Sunday, October 20, 2013

Island at the Top of the World (1974)

Island at the Top of the world was one of the weird live action misfires that Disney cranked out in the 1970’s. After the death of Walt the studio seemed to have lost its way. Unsure of what to do it turned out animated films now and again, and a steady stream of live action films most of which made you wonder what they were thinking. Sure they hit with things like the Love Bug movies, Pete’s Dragon, The Apple Dumpling Gang but at the same time they had several misses like One of Dinosaurs are Missing, Gus and Unidentified Flying Oddball. Island at the Top of the World was somewhere between the hits and the flops.

The plot of the film has a rich British financing an expedition in order to track down what happened to his son who was lost on a whaling expedition. Using a dirigible the explorers set off to the artic. Along the way they have a variety of adventures and eventually discover an island of lost Vikings.

I saw the film at the drive in with my Dad and my two brothers. We had been chomping at the bit togo and somehow my mom talked my dad into taking us. To me the film has always been a cool, if artificial grand adventure. One of the period adventure films that would include things like The Land that Time Forgot and At the Earth’s Core. It’s the cinematic equivalent to the boys own adventures that were popular during the early part of the 20th century. I love the designs  of the airship and the Viking compound (there was an Oscar nomination). If the action was a bit too family friendly it scored in not being the same old same old.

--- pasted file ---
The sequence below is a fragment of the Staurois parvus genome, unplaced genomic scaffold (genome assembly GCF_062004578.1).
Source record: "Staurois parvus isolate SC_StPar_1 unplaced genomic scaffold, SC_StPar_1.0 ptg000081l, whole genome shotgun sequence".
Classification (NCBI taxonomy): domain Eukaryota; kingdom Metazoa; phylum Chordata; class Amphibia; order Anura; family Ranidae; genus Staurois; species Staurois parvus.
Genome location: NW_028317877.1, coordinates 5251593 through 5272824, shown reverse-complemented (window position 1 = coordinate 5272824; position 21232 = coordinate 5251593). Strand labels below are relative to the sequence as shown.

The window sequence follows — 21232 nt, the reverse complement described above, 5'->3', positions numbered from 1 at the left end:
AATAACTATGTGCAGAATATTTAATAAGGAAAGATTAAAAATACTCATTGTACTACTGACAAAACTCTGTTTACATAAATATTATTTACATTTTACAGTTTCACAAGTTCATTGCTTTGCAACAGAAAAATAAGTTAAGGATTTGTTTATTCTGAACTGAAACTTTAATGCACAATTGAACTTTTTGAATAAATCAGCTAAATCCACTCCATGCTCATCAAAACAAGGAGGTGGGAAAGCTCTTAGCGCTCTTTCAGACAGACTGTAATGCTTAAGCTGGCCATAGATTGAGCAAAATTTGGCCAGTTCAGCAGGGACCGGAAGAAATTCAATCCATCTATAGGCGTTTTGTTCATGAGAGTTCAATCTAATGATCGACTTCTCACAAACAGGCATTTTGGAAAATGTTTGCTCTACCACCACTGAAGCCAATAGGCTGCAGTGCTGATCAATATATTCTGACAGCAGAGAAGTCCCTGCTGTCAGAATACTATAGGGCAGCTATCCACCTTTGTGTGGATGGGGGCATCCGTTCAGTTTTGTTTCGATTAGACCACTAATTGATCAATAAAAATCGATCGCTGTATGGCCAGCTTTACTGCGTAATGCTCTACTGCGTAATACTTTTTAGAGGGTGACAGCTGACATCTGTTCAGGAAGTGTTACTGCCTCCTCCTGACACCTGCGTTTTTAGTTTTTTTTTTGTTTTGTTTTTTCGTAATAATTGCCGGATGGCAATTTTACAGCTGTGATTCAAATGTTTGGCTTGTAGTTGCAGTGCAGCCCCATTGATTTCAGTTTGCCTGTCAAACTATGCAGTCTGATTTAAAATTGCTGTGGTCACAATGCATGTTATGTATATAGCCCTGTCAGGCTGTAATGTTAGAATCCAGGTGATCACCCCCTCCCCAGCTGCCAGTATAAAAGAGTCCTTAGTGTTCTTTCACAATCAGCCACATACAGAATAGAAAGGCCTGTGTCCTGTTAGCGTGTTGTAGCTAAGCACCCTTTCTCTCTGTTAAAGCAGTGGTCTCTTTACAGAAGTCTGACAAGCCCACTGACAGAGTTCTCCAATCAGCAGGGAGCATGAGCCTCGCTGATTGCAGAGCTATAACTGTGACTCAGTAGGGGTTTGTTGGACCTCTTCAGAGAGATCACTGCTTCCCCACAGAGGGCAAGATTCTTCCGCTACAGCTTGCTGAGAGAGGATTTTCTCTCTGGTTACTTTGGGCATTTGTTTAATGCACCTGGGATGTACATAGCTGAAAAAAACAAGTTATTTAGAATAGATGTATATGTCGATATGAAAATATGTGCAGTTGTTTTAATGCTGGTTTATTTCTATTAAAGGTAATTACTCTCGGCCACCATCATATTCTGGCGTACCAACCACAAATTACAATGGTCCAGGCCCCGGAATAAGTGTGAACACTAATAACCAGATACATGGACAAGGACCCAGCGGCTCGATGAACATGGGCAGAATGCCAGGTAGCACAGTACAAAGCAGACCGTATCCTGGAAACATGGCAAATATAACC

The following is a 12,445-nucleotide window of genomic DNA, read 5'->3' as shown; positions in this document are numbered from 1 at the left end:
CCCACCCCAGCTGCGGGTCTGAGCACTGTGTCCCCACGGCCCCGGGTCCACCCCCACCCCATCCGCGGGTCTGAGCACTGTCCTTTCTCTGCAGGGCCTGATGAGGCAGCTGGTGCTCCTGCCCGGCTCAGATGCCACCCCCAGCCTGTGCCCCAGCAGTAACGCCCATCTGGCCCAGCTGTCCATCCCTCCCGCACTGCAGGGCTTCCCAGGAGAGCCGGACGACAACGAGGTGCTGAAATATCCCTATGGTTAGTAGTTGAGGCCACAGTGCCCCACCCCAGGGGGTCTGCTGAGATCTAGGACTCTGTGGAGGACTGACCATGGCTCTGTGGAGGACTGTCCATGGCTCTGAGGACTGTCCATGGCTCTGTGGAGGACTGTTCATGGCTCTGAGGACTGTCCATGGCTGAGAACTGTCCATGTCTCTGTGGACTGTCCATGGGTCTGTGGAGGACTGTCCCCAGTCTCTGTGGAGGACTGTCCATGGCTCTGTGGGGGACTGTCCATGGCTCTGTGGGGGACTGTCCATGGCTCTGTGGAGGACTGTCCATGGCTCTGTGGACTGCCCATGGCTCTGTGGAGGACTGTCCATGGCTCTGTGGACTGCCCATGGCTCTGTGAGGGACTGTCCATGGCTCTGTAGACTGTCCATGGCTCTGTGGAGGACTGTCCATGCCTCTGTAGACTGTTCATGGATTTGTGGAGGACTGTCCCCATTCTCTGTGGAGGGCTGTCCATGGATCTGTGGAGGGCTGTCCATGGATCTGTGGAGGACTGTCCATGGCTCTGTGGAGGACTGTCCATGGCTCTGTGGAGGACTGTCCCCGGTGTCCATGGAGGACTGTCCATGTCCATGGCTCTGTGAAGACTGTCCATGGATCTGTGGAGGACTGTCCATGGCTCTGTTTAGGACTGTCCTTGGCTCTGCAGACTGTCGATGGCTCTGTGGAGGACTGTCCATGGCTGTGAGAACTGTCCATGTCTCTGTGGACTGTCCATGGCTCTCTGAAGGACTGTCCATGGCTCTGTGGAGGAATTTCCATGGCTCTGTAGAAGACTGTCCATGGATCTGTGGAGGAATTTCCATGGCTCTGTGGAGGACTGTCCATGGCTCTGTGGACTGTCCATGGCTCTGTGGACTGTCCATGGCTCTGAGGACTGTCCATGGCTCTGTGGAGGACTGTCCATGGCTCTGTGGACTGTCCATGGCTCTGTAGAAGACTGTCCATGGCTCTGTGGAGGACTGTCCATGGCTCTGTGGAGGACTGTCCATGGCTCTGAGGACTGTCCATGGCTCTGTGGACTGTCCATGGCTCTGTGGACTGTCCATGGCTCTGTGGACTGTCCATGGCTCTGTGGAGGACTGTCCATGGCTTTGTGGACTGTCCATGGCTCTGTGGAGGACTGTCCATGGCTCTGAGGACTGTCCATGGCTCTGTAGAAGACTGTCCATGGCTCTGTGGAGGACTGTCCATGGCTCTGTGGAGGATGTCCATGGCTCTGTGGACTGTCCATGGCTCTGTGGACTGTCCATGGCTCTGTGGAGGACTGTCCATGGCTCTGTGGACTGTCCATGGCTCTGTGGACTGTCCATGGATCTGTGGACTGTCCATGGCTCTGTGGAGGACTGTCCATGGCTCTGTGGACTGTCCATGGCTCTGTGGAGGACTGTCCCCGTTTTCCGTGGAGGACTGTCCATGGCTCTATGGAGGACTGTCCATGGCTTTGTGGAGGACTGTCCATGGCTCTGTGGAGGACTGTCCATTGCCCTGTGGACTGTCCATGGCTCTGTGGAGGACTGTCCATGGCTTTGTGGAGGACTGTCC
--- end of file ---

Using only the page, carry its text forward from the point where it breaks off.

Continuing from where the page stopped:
Truth be told the one reason I remember the film, and probably it’s biggest drawback, is that David Hartman plays one of the members of the expedition. Hartman, a good actor, lost any ability to play pretty much any part when he signed up as one of the original hosts of Good Morning America which went on the air not before the movie was released. Hartman had been a well-known TV actor thanks to roles in a variety of series, perhaps the most prominent being Room 222. For me watching Hartman is a case of watching someone go through the motions in a dress up outing. He’s not bad, he just doesn’t blend in.

Of course that doesn’t mean I hate the film, I don’t. I like it , It just means that I never fully give myself over to it.

Recommended for a night when you don’t want the same old same old

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